House Lawmaker Investigates 'Truthy' Twitter Monitoring - InformationWeek

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House Lawmaker Investigates 'Truthy' Twitter Monitoring
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jries921
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jries921,
User Rank: Ninja
11/13/2014 | 1:38:25 PM
Part of the problem is...
...that a rather high percentage of the intemperate political commentary on the airwaves, in blogs, in letters to the editor, in the political literature sold in supermarkets, and on message boards; is associated with what used to be called the New Right.  There is certainly equally intemperate commentary produced by leftists (especially the cultural left), and has been for decades (they're the biggest reason why the term "fascist" is now an almost meaningless insult), but at least in the USA, most has come from the right and that has been true since at least the mid 1990s (almost certainly associated with the rise of Rush Limbaugh and his many imitators).  And a lot of Republican politicians and activists have come to see this sort of activity as an asset for their cause, and have therefore become extremely protective of it (even though small-c conservatives have traditionally put a high premium on aristocratic civility, and abhorred discourtesy in all forms).

And Mr. Smith may well be right that this project in particular is aimed specifically at right wing propaganda efforts while ignoring those on the left, but that's hard to say without examining it in a lot more detail than we see in this article.  Given the huge amount of intemperate, malicious, and often irrelevant political speech infesting message boards, I think efforts, technological and otherwise, to keep discussions civil and on topic are completely proper, but I agree that such efforts need to be non-partisan and otherwise impartial.  If this project indeed suffers from partisan political bias, then it shouldn't have been funded with taxpayer dollars; but there is a very good chance that Mr. Smith and like minded politicians protest too much.  And in any case, any technology that can reliably be programmed to filter out right wing incivility and libel can be exended to filter out the left wing variety as well.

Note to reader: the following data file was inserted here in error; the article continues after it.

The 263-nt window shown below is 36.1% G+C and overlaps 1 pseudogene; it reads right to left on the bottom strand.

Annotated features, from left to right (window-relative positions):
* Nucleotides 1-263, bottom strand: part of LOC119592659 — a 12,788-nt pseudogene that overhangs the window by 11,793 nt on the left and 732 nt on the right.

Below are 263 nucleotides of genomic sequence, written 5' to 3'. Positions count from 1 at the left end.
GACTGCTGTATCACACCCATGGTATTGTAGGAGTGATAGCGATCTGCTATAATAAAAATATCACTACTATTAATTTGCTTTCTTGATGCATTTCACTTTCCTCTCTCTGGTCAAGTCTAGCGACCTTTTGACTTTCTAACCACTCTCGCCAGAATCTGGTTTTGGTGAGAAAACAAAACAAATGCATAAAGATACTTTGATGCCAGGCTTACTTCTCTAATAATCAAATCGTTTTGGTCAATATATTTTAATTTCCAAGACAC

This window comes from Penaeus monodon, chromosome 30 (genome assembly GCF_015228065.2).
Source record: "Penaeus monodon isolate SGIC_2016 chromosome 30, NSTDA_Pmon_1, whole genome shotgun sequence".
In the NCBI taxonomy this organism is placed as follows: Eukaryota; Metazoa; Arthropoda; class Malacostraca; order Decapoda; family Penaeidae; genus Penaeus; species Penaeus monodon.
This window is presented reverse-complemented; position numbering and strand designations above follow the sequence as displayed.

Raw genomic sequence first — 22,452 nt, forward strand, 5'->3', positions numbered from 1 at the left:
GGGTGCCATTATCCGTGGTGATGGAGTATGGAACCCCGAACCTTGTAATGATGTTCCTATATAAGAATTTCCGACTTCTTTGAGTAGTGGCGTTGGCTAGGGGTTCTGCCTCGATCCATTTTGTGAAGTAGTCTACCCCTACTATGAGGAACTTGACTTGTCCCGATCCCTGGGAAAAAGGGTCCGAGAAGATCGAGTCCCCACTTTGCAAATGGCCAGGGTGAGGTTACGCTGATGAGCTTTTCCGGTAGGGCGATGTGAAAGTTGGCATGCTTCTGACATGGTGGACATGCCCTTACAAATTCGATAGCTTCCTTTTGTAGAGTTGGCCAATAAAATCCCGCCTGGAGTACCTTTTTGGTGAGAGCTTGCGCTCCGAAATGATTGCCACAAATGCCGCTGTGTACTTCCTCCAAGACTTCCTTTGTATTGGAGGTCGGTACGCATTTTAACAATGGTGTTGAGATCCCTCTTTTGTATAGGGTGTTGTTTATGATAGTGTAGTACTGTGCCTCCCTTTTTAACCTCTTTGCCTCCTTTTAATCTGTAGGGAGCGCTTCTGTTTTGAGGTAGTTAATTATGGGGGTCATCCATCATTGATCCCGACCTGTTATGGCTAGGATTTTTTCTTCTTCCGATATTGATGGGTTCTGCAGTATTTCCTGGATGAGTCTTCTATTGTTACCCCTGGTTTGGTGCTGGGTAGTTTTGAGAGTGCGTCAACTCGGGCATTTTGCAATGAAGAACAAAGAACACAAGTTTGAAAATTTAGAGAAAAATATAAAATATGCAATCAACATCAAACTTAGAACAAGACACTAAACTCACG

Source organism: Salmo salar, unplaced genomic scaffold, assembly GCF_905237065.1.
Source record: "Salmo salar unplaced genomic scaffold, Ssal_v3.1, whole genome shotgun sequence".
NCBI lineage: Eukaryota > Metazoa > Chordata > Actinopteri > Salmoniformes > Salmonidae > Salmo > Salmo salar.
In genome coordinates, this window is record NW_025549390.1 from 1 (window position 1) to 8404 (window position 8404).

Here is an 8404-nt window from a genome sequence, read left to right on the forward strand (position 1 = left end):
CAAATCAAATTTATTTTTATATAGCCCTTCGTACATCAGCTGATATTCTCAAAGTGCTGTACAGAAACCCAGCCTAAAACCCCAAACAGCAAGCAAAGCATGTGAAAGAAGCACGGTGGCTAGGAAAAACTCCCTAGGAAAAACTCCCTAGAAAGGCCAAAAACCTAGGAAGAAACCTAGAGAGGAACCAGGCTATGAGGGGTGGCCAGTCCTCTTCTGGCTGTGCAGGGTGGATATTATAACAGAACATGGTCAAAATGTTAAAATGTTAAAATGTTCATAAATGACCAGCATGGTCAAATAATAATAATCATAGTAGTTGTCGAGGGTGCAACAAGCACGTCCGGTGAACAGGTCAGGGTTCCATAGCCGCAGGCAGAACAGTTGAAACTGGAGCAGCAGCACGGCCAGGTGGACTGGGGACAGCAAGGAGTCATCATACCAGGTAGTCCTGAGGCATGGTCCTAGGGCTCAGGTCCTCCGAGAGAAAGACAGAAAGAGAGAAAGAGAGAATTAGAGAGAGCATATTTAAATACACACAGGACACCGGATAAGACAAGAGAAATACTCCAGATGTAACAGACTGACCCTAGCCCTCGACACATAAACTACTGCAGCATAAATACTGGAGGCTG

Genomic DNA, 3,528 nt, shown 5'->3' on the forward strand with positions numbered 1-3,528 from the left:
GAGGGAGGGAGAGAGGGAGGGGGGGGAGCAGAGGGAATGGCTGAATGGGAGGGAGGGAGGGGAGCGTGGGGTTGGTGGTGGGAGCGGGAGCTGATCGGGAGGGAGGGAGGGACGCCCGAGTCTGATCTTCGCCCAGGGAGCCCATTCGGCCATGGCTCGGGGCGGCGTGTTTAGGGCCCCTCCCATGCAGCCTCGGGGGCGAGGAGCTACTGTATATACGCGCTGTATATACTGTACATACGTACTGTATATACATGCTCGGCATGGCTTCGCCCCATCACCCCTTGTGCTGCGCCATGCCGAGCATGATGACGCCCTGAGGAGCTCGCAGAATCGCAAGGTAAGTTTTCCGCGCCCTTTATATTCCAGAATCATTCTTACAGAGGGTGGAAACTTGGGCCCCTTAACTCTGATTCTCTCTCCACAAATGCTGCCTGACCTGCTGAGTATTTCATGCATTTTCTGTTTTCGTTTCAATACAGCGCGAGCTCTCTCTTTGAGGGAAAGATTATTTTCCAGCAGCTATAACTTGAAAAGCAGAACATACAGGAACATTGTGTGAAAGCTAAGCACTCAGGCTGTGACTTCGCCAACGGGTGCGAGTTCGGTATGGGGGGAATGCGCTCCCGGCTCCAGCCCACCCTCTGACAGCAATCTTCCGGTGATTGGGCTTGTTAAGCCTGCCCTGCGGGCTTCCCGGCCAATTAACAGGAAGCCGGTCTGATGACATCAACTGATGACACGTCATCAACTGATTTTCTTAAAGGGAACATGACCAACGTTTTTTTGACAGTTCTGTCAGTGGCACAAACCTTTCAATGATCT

In any case, an insistance on civil discourse is not a restriction on free debate, but rather facilitiates it; as people are much more likely to state their true opinions and to discuss their reasons for them if they're not screamed at or defamed for doing so.

Disclaimer: My own political leanings are moderate to liberal (with conservative leanings on some subjects), so I may well be biased myself.

 
Lorna Garey
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Lorna Garey,
User Rank: Author
11/12/2014 | 2:54:16 PM
Live by the sound bite, die by the sound bite
It's unsurprising that entities invested in feeding the political outrage machine have taken passages out of context and made leaps to connect unrelated events. However, I'm still unclear as to exactly what concrete benefit the NSF expected to gain for that $1 million in tax dollars. If it's simply to spot trends, that's something Twitter and Facebook do all on their own, for free.

What does the agency say makes Truthy worth that investment?


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